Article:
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  16. Problems for Temporary Existence in Tense Logic.Meghan Sullivan - 2012 - Philosophy Compass 7 (1):43-57.
    A‐theorists of time postulate a deep distinction between the present, past and future. Settling on an appropriate logic for such a view is no easy matter. This Philosophy Compass article describes one of the most vexing formal problems facing A‐theorists. It is commonly thought that A‐theories can only be formally expressed in a tense logic: a logic with operators like P and F . And it seems natural to think that we live in a world where objects come to exist (...)
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  17. Change We Can Believe In (and Assert).Meghan Sullivan - 2014 - Noûs 48 (3):474-495.
  18.  66
    The A-Theory: A Theory.Meghan Sullivan - 2011 - Dissertation, Rutgers University - New Brunswick
    A-theories of time postulate a fundamental distinction between the present and other times. This distinction manifests in what A-theorists take to exist, their accounts of property change, and their views about the appropriate temporal logic. In this dissertation, I argue for a particular formulation of the A-theory that dispenses with change in existence and makes tense operators an optional formal tool for expressing the key theses. I call my view the minimal A-theory. The first chapter introduces the debate. The second (...)
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  19.  41
    Personal Volatility.Meghan Sullivan - 2017 - Philosophical Issues 27 (1):343-363.
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  20.  66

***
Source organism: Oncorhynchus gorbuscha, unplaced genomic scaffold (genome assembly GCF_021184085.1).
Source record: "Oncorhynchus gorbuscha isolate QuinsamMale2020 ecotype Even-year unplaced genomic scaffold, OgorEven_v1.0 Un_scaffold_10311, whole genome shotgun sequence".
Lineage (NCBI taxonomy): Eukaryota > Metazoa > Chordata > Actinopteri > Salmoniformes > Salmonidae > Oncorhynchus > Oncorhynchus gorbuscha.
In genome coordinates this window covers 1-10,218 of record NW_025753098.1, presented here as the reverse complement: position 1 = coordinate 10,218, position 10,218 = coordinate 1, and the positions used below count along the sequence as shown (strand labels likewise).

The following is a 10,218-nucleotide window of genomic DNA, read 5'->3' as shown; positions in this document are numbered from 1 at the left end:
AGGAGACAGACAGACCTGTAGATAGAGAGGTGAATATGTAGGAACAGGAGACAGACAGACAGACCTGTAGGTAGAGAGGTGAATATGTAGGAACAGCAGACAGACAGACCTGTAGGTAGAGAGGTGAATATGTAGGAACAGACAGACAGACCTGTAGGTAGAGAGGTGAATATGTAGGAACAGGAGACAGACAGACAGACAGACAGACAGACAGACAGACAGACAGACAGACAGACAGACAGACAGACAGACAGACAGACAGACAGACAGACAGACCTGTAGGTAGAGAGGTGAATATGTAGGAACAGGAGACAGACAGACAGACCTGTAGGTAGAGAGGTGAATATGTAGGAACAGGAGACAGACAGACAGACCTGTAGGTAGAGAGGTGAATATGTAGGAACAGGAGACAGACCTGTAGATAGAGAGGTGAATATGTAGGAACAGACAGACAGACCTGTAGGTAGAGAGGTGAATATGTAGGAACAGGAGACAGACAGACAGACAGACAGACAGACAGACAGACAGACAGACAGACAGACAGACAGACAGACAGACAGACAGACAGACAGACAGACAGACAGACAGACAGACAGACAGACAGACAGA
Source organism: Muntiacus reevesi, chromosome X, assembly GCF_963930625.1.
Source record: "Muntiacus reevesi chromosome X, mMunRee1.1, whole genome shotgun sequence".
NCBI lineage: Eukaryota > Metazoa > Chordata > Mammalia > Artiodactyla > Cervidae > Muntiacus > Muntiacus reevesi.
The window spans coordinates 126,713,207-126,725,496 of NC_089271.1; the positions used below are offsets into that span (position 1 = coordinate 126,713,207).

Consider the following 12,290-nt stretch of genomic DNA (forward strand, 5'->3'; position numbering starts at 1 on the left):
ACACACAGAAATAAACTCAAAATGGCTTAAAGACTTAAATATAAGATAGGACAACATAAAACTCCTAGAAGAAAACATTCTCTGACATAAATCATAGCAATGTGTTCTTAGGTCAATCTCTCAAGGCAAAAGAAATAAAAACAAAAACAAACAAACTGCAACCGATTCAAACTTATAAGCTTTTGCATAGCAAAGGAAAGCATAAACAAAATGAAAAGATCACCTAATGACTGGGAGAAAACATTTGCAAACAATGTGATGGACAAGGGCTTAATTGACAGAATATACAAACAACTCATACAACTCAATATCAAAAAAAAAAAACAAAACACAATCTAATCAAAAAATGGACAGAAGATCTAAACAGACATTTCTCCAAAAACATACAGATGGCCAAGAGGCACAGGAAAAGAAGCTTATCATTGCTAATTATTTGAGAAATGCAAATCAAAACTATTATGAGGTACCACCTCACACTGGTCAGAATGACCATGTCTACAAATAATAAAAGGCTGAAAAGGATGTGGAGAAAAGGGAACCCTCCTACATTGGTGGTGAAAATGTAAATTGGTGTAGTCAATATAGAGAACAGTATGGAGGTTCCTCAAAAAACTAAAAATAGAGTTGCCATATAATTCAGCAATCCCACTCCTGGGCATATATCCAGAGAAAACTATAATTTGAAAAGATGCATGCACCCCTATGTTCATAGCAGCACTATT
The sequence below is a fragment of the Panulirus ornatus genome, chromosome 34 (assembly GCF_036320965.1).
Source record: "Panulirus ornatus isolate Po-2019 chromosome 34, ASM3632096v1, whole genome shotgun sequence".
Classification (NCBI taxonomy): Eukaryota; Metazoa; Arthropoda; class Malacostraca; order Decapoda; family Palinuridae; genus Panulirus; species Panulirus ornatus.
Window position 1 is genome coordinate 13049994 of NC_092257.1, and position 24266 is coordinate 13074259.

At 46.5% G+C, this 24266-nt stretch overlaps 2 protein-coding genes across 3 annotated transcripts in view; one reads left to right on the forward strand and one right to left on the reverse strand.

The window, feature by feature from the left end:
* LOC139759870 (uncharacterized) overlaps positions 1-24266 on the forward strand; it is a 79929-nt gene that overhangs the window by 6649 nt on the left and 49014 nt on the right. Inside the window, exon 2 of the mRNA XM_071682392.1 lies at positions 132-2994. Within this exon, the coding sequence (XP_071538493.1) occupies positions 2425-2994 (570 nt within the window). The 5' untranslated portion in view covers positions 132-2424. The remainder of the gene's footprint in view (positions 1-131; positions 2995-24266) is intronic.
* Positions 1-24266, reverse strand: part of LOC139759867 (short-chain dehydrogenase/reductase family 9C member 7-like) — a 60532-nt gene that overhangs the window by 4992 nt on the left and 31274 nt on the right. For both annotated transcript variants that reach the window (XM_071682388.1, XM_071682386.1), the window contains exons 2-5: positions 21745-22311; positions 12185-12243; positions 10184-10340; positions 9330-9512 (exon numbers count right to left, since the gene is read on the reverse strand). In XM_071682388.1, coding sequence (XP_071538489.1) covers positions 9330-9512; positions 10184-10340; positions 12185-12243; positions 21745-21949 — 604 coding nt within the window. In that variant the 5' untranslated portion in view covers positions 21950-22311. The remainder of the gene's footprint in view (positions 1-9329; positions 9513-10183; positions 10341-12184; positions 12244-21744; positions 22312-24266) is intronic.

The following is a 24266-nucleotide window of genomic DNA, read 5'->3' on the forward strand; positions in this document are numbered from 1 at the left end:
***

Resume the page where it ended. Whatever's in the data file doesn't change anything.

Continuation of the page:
Modal Logic as Methodology.Meghan Sullivan - 2014 - Philosophy and Phenomenological Research 88 (3):734-743.
  21.  27
    The Social Weight of Spoken Words.Meghan Sumner - 2015 - Trends in Cognitive Sciences 19 (5):238-239.
  22. Freedom and Trying: Understanding Agent-Causal Exertions. [REVIEW]Meghan Griffith - 2007 - Acta Analytica 22 (1):16-28.
    In this paper, I argue that trying is the locus of freedom and moral responsibility. Thus, any plausible view of free and responsible action must accommodate and account for free tryings. I then consider a version of agent causation whereby the agent directly causes her tryings. On this view, the agent is afforded direct control over her efforts and there is no need to posit—as other agent-causal theorists do—an uncaused event. I discuss the potential advantages of this sort of view, (...)
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  23.  19
    Upbeat and Happy: Arousal as an Important Factor in Studying Attention.Meghan M. McConnell & David I. Shore - 2011 - Cognition and Emotion 25 (7):1184-1195.
  24. Against Time Bias.Preston Greene & Meghan Sullivan - 2015 - Ethics 125 (4):947-970.
    Most of us display a bias toward the near: we prefer pleasurable experiences to be in our near future and painful experiences to be in our distant future. We also display a bias toward the future: we prefer pleasurable experiences to be in our future and painful experiences to be in our past. While philosophers have tended to think that near bias is a rational defect, almost no one finds future bias objectionable. In this essay, we argue that this hybrid (...)
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  25.  39
    The Role of Variation in the Perception of Accented Speech.Meghan Sumner - 2011 - Cognition 119 (1):131-136.
  26. Semantics for Blasphemy.Meghan Sullivan - 2012 - In Jonathan L. Kvanvig (ed.), Oxford Studies in Philosophy of Religion, Vol. IV. Oxford University Press.
    Use of divine names is strictly regulated in the three Abrahamic faiths: Judaism, Christianity and Islam. Unlike most ordinary names, “God,” “Jesus,” and “Allah,” have a particular moral significance for the faithful. Misuse of the names constitutes a form of blasphemy—a sin. Tomes have been written about the origin of holy names in these traditions and the role that they play in devotional practices. I have no such grand theological ambitions here. Instead, in this short essay I will raise a (...)
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  27.  23